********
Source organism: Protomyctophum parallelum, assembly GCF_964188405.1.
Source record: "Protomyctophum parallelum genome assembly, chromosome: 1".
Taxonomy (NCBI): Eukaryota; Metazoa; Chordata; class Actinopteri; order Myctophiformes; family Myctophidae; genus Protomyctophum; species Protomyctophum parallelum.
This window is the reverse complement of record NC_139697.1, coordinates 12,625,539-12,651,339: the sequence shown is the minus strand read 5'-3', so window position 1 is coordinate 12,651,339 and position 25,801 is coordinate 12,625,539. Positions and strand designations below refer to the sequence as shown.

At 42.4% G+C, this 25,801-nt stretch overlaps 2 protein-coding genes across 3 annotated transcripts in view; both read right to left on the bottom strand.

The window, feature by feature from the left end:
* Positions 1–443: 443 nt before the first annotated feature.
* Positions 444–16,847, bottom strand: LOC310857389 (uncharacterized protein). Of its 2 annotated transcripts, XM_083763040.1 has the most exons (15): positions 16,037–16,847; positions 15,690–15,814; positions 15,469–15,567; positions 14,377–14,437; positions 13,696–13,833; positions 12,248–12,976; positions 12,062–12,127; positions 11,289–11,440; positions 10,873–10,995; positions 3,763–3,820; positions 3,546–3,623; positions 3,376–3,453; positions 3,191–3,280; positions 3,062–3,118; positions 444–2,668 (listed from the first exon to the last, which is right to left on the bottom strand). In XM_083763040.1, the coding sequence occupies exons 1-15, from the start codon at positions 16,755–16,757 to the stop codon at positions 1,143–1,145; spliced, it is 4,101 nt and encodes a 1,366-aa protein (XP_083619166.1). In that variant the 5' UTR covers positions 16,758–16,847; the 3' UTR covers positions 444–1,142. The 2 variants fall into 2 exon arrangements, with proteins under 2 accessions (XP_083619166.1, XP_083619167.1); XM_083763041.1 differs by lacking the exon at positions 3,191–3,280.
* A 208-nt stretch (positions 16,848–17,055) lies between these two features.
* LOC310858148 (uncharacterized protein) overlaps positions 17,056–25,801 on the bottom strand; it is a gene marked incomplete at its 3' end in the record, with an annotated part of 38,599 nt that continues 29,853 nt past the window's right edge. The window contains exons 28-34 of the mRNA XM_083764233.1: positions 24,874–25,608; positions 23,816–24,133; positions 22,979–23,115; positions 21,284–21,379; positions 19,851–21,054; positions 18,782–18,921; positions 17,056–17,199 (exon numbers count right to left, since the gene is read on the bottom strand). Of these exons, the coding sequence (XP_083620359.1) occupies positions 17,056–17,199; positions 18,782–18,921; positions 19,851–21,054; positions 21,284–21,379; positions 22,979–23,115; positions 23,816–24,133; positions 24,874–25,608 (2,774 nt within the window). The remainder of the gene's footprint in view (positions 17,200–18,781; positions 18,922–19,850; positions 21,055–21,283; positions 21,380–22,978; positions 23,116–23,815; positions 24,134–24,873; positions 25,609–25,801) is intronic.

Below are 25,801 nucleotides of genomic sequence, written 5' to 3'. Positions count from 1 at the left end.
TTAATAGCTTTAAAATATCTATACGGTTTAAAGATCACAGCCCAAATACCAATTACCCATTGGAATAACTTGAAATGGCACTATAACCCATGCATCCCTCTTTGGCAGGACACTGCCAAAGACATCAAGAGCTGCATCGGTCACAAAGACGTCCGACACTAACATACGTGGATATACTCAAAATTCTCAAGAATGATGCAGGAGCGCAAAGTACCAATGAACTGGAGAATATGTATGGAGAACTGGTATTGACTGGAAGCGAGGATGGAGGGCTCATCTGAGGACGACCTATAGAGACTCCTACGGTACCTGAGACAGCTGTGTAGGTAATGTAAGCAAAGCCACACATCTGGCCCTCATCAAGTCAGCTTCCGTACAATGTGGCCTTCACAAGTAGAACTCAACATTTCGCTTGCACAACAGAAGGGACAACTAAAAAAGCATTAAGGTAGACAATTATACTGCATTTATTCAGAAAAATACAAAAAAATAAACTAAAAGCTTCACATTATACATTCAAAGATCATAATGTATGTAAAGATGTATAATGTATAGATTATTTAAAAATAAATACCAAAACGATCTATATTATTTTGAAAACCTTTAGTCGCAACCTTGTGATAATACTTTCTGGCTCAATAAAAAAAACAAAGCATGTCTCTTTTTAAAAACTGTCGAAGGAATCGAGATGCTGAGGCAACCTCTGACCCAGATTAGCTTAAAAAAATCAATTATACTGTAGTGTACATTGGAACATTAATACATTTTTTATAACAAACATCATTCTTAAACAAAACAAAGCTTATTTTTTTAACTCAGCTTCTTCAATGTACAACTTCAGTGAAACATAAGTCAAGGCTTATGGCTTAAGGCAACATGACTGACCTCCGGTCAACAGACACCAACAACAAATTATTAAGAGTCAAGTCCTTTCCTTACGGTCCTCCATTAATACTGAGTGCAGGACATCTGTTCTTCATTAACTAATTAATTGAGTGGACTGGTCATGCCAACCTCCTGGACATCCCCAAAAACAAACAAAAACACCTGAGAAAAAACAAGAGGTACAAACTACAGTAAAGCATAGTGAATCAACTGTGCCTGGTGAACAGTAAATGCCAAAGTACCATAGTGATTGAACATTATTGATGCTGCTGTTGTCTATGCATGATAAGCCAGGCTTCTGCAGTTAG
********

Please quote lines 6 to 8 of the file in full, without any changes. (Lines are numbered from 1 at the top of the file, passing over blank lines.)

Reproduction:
The window, feature by feature from the left end:
* Positions 1–443: 443 nt before the first annotated feature.
* Positions 444–16,847, bottom strand: LOC310857389 (uncharacterized protein). Of its 2 annotated transcripts, XM_083763040.1 has the most exons (15): positions 16,037–16,847; positions 15,690–15,814; positions 15,469–15,567; positions 14,377–14,437; positions 13,696–13,833; positions 12,248–12,976; positions 12,062–12,127; positions 11,289–11,440; positions 10,873–10,995; positions 3,763–3,820; positions 3,546–3,623; positions 3,376–3,453; positions 3,191–3,280; positions 3,062–3,118; positions 444–2,668 (listed from the first exon to the last, which is right to left on the bottom strand). In XM_083763040.1, the coding sequence occupies exons 1-15, from the start codon at positions 16,755–16,757 to the stop codon at positions 1,143–1,145; spliced, it is 4,101 nt and encodes a 1,366-aa protein (XP_083619166.1). In that variant the 5' UTR covers positions 16,758–16,847; the 3' UTR covers positions 444–1,142. The 2 variants fall into 2 exon arrangements, with proteins under 2 accessions (XP_083619166.1, XP_083619167.1); XM_083763041.1 differs by lacking the exon at positions 3,191–3,280.